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Any mammalian cell will translate an mRNA provided it has a good ATG (Methionine) translational start site, usually. A/GXCATGG/A, also known as a Kozak Sequence. What is important is a eukaryotic transcriptional promoter to express the mRNA in mammalian cells. Once you make the mRNA, the ribosome does not know whether the coding sequences is bacterial or not. So any mammalian cell can translate a bacterial gene provided you construct the expression plasmid appropriately.
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good morning everyone, I would like to synthesis some mRNA fragments but i don't have too much experience in this fild, I know I can carry on on two different ways:
- PCR transcription
- DNA plasmid coding the mRNA fragment
can you give me some advise? wich one are the best option?
thanks a lot
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thanks a lot for your help. I don't have jet the mRNA fragment so I have to decide in way to produce it;
can you tell me the benefit and th elimits to use PCR and the Plasmid? like time, cost, difficulty of the procedur ect ect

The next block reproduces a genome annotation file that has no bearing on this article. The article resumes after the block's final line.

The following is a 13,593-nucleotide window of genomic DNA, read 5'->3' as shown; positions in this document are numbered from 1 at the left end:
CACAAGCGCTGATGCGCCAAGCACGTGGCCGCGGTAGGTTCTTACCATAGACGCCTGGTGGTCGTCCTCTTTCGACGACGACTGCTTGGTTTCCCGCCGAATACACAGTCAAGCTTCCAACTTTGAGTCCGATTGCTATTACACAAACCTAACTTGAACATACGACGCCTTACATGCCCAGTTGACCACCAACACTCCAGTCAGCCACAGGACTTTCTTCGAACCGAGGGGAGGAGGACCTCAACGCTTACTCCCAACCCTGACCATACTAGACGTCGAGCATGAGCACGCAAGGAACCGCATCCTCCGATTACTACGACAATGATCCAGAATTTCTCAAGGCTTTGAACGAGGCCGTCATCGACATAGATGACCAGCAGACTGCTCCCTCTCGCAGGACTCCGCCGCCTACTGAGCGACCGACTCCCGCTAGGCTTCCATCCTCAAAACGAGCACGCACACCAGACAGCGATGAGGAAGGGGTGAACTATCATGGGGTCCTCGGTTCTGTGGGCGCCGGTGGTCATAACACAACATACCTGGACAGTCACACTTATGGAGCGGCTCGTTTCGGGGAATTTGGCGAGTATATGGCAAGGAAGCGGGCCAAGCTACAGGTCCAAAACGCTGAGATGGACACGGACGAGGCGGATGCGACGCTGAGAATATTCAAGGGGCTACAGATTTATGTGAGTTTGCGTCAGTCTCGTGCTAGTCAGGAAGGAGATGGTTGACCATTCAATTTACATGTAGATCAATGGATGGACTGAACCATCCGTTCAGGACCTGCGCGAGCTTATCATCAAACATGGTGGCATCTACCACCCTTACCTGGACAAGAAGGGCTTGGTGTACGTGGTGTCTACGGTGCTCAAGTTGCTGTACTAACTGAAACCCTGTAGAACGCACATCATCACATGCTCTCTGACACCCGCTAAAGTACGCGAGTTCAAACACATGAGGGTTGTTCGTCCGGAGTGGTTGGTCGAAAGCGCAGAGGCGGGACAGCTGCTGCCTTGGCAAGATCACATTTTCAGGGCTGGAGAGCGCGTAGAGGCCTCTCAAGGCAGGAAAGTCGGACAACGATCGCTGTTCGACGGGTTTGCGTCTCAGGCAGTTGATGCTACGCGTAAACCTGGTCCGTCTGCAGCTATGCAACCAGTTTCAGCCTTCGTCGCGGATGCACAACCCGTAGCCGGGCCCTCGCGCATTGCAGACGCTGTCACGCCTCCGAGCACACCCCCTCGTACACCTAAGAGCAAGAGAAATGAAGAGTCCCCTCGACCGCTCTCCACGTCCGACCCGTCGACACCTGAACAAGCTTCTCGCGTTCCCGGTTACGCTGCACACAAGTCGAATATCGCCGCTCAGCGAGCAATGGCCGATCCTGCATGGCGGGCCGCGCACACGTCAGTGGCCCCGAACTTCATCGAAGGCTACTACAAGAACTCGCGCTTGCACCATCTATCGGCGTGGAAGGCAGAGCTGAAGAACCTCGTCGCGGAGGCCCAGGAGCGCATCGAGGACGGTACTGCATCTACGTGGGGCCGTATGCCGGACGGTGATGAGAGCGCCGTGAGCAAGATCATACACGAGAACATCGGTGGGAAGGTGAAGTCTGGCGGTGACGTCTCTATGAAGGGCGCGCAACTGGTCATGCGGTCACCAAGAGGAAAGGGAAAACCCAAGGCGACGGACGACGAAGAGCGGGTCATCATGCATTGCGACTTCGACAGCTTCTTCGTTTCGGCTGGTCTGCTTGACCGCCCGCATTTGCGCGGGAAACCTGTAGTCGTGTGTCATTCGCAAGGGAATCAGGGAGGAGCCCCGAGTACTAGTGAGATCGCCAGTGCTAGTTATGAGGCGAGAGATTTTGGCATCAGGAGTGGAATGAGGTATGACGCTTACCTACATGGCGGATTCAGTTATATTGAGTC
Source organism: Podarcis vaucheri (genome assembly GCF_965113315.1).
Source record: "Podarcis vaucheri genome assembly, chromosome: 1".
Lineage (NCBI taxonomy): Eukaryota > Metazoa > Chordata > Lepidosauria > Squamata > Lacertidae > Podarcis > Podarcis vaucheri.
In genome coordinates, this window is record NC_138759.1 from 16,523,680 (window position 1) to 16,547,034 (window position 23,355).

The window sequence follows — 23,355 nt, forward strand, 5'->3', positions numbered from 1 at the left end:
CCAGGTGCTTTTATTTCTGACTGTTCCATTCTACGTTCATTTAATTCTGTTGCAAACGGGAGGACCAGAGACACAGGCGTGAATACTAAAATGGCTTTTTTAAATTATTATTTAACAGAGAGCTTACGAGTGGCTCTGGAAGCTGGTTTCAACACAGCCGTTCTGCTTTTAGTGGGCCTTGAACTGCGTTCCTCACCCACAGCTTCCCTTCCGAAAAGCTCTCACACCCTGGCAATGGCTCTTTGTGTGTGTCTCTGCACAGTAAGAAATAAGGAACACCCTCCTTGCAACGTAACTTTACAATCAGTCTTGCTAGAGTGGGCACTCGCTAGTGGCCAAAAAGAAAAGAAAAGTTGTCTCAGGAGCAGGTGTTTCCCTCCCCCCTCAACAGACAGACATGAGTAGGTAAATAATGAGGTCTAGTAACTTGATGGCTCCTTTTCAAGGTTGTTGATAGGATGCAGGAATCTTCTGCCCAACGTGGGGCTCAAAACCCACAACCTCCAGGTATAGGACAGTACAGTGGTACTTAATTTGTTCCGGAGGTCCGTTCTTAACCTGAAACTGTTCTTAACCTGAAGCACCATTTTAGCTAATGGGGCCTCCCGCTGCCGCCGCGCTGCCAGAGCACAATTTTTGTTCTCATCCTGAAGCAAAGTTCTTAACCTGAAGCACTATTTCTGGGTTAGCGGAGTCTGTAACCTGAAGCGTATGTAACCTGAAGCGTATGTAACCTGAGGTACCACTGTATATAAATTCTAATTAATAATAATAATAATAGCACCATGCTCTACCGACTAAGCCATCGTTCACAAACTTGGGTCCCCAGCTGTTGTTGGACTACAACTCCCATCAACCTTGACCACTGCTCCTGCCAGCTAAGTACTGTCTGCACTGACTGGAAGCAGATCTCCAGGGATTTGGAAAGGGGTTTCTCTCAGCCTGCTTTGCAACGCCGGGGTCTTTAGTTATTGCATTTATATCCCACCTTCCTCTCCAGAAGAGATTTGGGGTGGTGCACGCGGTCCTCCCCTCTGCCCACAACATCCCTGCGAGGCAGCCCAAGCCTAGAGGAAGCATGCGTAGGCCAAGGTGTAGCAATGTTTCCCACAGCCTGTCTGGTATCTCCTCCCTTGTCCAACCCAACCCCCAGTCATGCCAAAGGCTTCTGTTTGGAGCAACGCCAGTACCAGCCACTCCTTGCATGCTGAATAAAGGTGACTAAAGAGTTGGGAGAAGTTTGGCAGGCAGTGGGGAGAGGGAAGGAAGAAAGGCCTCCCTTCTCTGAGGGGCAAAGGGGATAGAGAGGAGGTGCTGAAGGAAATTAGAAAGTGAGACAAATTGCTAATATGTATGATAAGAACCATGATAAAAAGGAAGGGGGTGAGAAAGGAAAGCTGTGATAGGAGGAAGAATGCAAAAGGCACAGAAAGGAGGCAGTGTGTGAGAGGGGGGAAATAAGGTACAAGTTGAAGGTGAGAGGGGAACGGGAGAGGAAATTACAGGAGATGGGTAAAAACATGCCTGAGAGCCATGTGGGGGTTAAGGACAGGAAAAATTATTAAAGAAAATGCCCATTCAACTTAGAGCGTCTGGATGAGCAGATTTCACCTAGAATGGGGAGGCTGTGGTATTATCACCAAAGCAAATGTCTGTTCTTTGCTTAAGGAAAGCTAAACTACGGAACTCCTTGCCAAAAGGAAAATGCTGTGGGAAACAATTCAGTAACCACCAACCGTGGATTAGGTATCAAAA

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Why is Poly A present on certain RNAs like mRNA and several non coding RNA and not in other RNAs like rRNA and tRNA?
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Hi
The 'PolyA' tails are not encoded in the gene and added later by PolyA Polymerase. The genes that contain a PolyA signal and a PolyA site generates transcripts which can be polyadenylated, however there may be additional factors involved in the process. It may be possible to insert such sequences in genes lacking natural PolyA tails. Unlike mentioned by @Loius above, the rRNA and tRNA are noncoding RNAs ane do not code for any protein. The presence of 'AAA' codon and relation to Poly A tail is not clear.